Michael Blythe, the Chief Economist at the Commonwealth Bank, talks about the easing in inflation, and what that means for interest rates
Introduction: Inflation cools
Ross Greenwood: Let’s now go to those inflation numbers and what they really mean to you and also potentially the future of interest rates. You’ve heard from Philip Lowe there, the Reserve Bank governor and what he says. Let’s now go to the Chief Economist of the Commonwealth Bank, Michael Blythe, who is on the line. Michael, many thanks for your time. These numbers today, annual inflation 1.9% below expectation as we have said, this surely was a bit of a surprise to the markets?
Interview: Michael Blythe, Chief Economist, Commonwealth Bank
Michael Blythe: Yes, it certainly was and we were expecting inflation to have turned the corner and to be slowly lifting from here but the message from today’s numbers is very much that low inflation print is locked in.
Ross Greenwood: It’s really curious to see the areas that is continuing to fall in price. So petrol prices, transport costs are down, communication cost it seems almost inexorably that we’re getting cheaper telecommunications, recreation and culture, but even food and non-alcoholic beverages which implies that supermarket prices continue to be under significant pressure. These are the areas really where Australians are probably getting the very best deal that they’ve had in their lives.
Michael Blythe:Yes, that’s right, we’re seeing competitive pressures across a range of sectors in Australia and that’s reflected in these very low price outcomes. You can see it in the supermarkets and you can certainly see it in the clothing stores where I think today’s numbers mark the lowest of the price index for that clothing component in about 28 years-
Ross Greenwood: Just incredible–
Michael Blythe:-[crosstalk] how far these things have moved.
Ross Greenwood: In other words, the cheapest clothing as compared with your salary, say for example, that you have experienced in 28 years, it says everything about the affordability of fashion these days. Just the one thing, can you take me– I note the governor and we’ve played some of those grabs a little earlier. He was talking about the fact that Australia does not have to follow the rest of the world with higher interest rates. Are there any pressures still building up potentially in our economy which might lead the Reserve Bank to higher interest rates over the medium term?
Michael Blythe:Well, there’s a couple of things to watch. I don’t know there’ll be enough to actually trigger a rate rise. But its pretty clear that business import costs are rising because of higher power prices. We’re going to see that in our utilities bills, as well, when the next quarterly reading in the CPI comes through. The very strong residential construction boom we’ve had has pushed up prices in that segment. There are a few little bits and pieces of inflation running at the moment, not big enough, no, although to change the overall picture and the rate rise is still seem a long way off in Australia.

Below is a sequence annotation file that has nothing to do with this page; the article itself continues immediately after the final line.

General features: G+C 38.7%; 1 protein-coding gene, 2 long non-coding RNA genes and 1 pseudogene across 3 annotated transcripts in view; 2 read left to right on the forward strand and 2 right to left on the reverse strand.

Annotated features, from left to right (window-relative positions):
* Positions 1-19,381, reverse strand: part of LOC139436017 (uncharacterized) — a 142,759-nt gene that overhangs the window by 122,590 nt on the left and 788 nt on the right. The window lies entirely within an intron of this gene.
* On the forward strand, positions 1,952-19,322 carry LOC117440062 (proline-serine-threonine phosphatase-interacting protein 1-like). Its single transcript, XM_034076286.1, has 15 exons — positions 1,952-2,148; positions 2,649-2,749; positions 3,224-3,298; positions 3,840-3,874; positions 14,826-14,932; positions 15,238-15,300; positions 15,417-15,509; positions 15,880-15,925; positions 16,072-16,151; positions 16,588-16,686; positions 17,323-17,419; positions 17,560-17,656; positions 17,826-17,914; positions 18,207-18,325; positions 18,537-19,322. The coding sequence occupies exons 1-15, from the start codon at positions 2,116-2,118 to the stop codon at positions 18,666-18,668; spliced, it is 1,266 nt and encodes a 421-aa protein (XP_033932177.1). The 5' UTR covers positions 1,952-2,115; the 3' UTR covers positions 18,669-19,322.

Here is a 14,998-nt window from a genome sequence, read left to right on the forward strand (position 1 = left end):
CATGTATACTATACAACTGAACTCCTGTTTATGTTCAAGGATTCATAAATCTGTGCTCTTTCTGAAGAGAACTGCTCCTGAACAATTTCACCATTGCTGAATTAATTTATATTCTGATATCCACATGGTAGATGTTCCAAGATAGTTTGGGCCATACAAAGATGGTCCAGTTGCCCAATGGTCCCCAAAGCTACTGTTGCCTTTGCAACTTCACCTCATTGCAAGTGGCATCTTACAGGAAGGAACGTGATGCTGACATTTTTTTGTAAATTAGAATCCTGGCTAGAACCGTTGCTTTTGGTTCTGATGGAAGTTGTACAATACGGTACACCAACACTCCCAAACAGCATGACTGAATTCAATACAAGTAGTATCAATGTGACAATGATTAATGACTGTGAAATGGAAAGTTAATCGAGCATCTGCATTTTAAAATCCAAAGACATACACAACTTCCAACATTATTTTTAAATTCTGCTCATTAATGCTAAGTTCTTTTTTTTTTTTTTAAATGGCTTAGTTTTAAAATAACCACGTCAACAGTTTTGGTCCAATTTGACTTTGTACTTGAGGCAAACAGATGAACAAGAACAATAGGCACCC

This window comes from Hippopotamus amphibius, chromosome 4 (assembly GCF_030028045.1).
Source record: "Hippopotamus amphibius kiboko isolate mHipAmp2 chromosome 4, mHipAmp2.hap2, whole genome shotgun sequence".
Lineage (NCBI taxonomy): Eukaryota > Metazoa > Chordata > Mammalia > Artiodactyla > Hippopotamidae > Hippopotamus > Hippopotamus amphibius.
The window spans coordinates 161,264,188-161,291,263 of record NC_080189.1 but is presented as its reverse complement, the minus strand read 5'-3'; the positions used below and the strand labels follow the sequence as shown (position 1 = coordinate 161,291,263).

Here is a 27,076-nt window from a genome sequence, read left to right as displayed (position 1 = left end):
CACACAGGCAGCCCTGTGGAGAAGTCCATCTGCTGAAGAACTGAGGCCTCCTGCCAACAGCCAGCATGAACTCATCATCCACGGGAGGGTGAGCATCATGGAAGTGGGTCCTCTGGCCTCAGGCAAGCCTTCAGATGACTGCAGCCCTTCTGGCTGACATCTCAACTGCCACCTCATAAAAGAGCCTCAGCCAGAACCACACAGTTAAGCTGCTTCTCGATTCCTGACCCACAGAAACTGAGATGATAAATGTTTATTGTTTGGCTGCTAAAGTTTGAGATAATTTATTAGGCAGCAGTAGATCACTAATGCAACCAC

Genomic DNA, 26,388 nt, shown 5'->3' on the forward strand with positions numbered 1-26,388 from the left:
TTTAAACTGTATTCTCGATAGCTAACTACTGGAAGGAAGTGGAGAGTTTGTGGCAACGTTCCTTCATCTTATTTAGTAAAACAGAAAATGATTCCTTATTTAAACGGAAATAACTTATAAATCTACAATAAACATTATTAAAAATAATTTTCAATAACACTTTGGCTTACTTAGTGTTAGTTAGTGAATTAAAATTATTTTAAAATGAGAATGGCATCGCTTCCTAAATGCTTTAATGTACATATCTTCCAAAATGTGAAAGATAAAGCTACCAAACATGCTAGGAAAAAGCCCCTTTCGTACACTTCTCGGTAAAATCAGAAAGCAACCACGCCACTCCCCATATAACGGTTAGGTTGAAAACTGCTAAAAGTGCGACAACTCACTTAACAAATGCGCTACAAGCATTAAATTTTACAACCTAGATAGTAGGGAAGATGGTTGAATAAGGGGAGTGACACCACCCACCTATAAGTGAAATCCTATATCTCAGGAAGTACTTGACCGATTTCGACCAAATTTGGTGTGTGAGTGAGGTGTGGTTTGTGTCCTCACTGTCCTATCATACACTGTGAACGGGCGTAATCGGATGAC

Ross Greenwood: While you’re talking about consumer products and in particular you’re talking fashion here, with the stronger Australian dollar, that would imply to me at least that it’s cheaper to bring imports into the country. Most of our clothing and foot wear is imported and on top of that also the desire for people to online shop overseas is going to be enhanced. My gut feel is that there’s even potentially more of these lower price pressure coming in in the next quarter or so, as a result of that higher Australian dollar. Is that on the money?
Michael Blythe:Yes, I think so. There’s a big structural changes going on at the world economy. It’s being accentuated by the rising dollar and it means that imported component of the CPI is running well below the domestic component of the other CPI. That trend looks like it’s set to continue.
Ross Greenwood: Just a final one, have you changed your interest rate outlook at all in regards to these numbers carried out today?
Michael Blythe:No, well we’ve thought low inflation is locked in for quite a while. Rate rises will come eventually, but we’re unlikely to see them in Australia before the end of 2018.
Ross Greenwood: And you don’t think this relatively low inflation might even again tempt the Reserve Bank if it thinks things are sluggish to cut interest rates again?
Michael Blythe:The RBA governor pretty definitively ruled that out today. As long as the labour market remains in reasonable shape and that’s what we think will happen, then the temptation to cut rates just won’t be there. Particularly, given the risks of flying into the housing market again.
Ross Greenwood: Michael Blythe is the Chief Economists at the Commonwealth. Thank– Always great to have him on the program. Michael, we appreciate your time.
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